When I first met Mary Ann Fordyce on her farm in Bellville, Texas, in 2014, I wasn’t quite sure she was glad to see me. Her frank talk and straightforward ways sent an instant message.
“The males of a species can be useless,” she said, while looking directly in my eyes.
“You don’t feel that way about . . . about us?” I stammered.
“Are you asking me if I think men are worthless, Bob?” she asked.
I decided to change the subject to the reason we came to see Mary Ann: chickens.
Only, you need to know first that most people don’t call her by her real name.
“I am the Chicken Lady,” she said.
Before she was the Chicken Lady, Mary Ann was a city girl. But after setting foot on rural soil, she knew she was where she should have been all along. She now says she belongs on the farm with her three-thousand-plus chickens, which she has since moved to the town of Industry, Texas.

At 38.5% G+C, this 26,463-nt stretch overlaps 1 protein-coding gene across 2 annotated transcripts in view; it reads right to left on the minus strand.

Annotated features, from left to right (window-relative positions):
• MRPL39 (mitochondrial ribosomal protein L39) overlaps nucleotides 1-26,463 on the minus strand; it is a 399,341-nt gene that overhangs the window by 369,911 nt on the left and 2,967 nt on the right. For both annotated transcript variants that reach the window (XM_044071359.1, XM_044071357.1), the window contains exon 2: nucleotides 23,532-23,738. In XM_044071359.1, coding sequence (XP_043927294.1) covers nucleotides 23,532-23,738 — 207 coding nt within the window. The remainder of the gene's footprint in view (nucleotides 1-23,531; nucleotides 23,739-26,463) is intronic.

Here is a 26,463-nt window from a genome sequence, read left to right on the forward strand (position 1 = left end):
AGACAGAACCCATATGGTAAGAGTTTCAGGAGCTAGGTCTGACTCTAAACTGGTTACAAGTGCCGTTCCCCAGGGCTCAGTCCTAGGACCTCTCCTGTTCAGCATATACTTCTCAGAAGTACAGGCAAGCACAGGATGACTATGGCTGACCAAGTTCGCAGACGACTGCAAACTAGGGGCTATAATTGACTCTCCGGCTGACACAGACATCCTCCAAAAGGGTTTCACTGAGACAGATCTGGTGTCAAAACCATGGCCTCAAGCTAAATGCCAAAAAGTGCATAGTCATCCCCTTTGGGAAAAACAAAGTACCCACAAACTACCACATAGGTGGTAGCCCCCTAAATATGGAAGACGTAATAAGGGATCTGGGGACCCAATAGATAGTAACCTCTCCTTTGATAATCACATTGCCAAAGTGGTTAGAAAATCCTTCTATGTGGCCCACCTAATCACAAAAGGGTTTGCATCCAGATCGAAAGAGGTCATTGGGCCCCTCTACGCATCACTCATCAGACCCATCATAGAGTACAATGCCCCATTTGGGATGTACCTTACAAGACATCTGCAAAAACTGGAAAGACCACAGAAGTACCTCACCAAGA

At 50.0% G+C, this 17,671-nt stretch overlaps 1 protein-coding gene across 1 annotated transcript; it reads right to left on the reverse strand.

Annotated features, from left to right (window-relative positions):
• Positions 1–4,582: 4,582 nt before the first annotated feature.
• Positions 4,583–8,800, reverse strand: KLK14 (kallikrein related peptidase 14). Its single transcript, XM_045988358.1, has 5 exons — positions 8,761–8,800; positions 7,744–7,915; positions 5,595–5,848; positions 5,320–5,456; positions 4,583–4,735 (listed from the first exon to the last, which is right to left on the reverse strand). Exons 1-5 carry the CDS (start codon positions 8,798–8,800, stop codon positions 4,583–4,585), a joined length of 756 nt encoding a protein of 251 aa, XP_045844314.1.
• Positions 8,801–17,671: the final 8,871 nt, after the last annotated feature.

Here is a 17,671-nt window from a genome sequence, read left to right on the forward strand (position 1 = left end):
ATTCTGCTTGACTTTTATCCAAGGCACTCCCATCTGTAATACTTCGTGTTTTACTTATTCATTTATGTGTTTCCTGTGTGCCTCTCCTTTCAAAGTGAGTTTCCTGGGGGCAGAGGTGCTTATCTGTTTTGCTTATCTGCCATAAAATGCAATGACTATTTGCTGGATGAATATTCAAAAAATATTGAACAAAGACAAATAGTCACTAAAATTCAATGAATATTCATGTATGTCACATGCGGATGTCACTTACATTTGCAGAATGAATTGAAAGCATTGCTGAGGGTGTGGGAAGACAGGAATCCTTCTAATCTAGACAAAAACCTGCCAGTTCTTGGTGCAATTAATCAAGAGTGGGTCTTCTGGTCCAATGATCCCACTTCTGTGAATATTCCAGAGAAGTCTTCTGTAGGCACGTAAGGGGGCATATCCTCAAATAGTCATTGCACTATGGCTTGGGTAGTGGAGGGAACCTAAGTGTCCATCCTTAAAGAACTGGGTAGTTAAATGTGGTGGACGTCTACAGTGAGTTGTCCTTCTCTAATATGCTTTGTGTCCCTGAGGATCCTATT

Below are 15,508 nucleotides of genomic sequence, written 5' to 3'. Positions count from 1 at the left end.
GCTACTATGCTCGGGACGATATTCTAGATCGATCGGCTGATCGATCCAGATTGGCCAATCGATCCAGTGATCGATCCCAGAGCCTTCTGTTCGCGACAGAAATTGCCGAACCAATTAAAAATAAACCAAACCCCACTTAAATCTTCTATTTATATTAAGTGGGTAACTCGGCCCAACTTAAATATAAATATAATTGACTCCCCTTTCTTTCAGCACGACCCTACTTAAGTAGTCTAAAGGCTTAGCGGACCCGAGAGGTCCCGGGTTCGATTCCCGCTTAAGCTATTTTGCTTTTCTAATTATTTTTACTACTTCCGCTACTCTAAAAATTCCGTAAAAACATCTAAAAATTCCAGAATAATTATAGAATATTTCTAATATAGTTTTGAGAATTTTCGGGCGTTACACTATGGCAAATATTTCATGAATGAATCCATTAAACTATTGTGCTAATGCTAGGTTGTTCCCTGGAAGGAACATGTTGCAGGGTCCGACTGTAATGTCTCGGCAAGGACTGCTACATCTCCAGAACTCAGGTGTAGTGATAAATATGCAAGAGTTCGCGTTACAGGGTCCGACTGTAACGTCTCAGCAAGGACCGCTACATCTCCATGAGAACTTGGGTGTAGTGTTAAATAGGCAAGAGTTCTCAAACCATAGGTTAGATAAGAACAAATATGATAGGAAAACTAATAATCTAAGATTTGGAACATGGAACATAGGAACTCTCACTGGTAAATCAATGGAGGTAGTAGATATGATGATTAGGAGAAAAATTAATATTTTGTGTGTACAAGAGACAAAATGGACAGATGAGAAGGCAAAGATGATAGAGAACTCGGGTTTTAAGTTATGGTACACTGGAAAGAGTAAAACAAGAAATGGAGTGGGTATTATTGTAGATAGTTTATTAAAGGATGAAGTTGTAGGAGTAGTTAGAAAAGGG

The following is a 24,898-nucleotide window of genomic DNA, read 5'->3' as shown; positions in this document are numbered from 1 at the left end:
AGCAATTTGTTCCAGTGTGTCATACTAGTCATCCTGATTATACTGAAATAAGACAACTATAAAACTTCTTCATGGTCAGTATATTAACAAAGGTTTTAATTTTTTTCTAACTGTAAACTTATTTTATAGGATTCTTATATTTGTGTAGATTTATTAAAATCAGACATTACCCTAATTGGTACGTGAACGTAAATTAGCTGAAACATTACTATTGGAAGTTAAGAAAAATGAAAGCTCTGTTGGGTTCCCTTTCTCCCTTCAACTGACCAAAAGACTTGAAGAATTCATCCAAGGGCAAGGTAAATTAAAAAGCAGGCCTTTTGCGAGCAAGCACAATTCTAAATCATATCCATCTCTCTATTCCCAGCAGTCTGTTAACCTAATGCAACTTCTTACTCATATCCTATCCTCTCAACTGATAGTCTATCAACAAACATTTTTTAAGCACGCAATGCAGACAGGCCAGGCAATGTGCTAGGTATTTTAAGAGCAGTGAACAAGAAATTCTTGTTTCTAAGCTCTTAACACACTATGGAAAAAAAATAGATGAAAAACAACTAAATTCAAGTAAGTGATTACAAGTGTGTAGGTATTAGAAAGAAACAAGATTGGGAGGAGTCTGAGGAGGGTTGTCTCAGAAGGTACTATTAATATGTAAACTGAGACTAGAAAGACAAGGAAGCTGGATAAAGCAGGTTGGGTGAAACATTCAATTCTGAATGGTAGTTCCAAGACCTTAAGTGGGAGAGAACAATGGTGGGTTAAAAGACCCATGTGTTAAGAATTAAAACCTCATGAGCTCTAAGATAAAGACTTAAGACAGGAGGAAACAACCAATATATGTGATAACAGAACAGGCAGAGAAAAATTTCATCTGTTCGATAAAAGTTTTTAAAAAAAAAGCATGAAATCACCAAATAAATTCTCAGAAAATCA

But chickens and eggs aren’t the Chicken Lady’s true mission. What she is really trying to do is to help people see that the way folks used to live might be best.
Indeed, a new movement seems to be dawning, with more people returning to country life, and the Chicken Lady was someone who heard the wake-up call early on.
“People are now turning back to old Americana,” she said. “They’re taking a look at what’s important in life.”
Like raising chickens and selling fresh eggs.